The Ripple: Missing Winter

I Like Winter

Wintertime is a great season to look for tracks and for kids to discover their outdoor neighbors. (Photo credit: Sienna Wildfield)

I was supposed to write about ice.

I wanted to take you away from the CT river, up into the higher elevations, where the crystal trickles are, and where on steep slopes ice fountains rise below dripping cliff edge. When things really get icy, remaining springs of fresh water attract forest creatures. I wanted to help you find one, and urge you to look for tracks and poops.

Wintertime is a great season to learn who your neighbors are. Last year I found out that an otter lived right down the creek. It had been fishing a creek near Hampshire Regional, dragging itself up and over snow-covered boulders. The photo barely captures the thick, beautifully drawn line (finger through vanilla frosting) that linked the pools upstream. Uniform. Not a blemish or rupture in the smooth.

I wanted to tell you, too, about how winter time—ice 3 inches thick—is the best time to explore wetlands. When else can you safety enter the inner realms of white cedar, black mud and sphagnum?  Where else can you skate through snake labyrinths, around raccoon and tick islands, all secret but to the bladed voyager, who sweeps over beaver ponds, scaring the crows?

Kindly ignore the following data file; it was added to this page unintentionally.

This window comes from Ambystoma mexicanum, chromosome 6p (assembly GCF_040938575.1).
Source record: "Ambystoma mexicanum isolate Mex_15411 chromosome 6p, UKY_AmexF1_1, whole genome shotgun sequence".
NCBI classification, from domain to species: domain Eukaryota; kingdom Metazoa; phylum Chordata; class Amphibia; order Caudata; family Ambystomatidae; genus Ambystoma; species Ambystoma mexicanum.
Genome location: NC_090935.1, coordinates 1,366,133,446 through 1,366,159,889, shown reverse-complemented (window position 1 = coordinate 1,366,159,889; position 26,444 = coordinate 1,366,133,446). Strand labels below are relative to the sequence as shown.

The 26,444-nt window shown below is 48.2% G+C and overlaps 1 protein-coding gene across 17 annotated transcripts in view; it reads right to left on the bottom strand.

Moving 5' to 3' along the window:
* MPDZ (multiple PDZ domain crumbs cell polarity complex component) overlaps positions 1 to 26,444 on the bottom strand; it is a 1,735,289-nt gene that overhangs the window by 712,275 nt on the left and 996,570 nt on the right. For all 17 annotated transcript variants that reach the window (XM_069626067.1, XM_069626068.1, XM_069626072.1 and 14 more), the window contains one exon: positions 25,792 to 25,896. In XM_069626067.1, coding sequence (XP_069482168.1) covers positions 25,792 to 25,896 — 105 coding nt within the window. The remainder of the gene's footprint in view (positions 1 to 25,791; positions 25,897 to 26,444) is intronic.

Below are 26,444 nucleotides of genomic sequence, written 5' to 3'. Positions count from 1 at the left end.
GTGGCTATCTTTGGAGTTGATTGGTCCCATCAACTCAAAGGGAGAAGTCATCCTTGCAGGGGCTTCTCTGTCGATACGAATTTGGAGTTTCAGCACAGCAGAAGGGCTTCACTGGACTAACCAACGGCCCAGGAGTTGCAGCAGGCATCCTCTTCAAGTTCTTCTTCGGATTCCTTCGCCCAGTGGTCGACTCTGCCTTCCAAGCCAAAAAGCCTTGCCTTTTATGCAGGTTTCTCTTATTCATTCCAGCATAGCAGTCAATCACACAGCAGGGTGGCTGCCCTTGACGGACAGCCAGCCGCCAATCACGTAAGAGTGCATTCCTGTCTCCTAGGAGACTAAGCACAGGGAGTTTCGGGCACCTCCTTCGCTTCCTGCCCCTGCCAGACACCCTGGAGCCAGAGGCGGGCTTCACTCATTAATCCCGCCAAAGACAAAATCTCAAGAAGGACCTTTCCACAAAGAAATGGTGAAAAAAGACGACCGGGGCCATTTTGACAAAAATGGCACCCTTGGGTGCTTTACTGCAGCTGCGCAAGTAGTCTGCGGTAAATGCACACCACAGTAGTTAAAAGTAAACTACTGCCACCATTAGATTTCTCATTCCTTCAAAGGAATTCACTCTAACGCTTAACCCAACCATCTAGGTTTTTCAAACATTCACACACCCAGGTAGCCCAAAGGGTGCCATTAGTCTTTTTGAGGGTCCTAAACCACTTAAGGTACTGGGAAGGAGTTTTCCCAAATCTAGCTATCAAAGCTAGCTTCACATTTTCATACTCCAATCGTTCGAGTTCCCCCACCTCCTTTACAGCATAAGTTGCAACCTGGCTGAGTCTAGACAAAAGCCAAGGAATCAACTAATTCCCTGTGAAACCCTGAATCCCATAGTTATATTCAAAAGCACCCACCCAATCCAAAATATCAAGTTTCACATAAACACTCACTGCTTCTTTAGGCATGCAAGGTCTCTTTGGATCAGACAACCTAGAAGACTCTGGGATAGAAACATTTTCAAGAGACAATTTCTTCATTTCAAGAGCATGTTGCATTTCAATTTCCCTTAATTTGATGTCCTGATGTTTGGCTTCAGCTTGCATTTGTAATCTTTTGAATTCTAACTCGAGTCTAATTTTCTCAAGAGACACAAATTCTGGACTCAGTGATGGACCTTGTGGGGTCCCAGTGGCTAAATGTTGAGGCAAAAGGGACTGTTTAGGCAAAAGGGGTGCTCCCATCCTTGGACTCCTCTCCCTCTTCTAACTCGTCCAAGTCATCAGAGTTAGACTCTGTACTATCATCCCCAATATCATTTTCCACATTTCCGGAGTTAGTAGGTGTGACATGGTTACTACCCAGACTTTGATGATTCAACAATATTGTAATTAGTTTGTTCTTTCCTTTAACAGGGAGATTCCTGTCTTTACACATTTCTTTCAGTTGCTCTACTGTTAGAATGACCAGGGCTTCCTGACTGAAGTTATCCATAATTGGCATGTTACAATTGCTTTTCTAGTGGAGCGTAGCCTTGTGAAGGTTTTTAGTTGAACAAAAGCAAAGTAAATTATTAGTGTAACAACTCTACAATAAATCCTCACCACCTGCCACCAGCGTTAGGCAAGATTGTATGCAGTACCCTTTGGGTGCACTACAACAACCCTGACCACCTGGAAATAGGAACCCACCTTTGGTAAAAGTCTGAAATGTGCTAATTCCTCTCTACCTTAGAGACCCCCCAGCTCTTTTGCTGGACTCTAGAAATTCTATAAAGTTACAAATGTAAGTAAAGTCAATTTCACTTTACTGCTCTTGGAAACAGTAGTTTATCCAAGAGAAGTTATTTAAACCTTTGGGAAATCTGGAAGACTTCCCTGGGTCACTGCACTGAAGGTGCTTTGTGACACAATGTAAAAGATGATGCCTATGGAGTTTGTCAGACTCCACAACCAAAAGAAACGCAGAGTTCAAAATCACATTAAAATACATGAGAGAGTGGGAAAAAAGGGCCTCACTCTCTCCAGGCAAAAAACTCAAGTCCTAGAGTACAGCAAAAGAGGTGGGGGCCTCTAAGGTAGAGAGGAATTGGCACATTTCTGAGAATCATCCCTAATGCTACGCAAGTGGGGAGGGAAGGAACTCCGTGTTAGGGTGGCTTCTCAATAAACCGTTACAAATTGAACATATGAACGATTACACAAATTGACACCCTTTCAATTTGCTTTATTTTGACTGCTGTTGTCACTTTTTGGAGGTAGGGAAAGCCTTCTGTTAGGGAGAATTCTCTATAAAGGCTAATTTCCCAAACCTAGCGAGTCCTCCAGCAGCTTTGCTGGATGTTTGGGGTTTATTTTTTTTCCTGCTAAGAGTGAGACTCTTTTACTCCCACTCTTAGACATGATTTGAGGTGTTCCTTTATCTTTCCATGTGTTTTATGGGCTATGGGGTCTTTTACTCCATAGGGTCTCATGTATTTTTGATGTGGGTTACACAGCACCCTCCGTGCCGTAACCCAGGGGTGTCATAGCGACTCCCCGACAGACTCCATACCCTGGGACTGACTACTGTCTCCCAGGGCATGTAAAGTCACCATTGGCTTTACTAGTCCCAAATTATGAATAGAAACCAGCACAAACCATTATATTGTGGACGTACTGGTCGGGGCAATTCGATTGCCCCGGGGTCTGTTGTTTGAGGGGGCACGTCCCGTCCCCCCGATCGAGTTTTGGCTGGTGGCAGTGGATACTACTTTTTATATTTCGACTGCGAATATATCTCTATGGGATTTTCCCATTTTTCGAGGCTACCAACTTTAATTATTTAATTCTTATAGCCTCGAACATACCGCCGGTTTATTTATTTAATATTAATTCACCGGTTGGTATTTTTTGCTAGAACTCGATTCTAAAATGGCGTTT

With maple sugaring already underway, I guess I’ll tell you that stuff next year. I will. I promise.

Weird winter: yes, I know the idea is a cliché at this point. But…

The hibernators never really went to sleep, the full several month cold shutdown they need and depend on.  Right now they’re hungry and we have about two months before new forage will be available. Unless spring has begun, that is. Expect to see plenty of black bears and deer. Look for hemlock trees bared near their bases of bark—porcupine. Perhaps there will be more predators—mink, fox, coyote—afoot. May you be lucky enough to see or hear the young girl’s crying sound of a bobcat.

Stoneflies are hatching. Ideally, they’d hatch when lots of hungry birds and fish are around. Are they hatching too soon? We’ll know by the end of the summer, when I’ll return to this issue.

Next up—thaw! At least that’s what I had planned to write about—but I’ve seen honeybees looking for blossoms already.

Sooooooo….anyway, it’s snowing right now.


Kurt Heidinger, Ph.D. is the Executive Director of Biocitizen, non-profit school of field environmental philosophy, based in the Western MA Hilltown of Westhampton, MA where he lives with his family.  Biocitizen gives participants an opportunity to “think outside” and cultivate a joyous and empowering biocultural awareness of where we live and who we are. Check out Kurt’s monthly column, The Ripple, here on Hilltown Families on the 4th Monday of every month to hear his stories about rivers in our region. Make the world of rivers bigger than the world of pavement inside of you!

[Photo credit: (ccl) Bob Gaffney]

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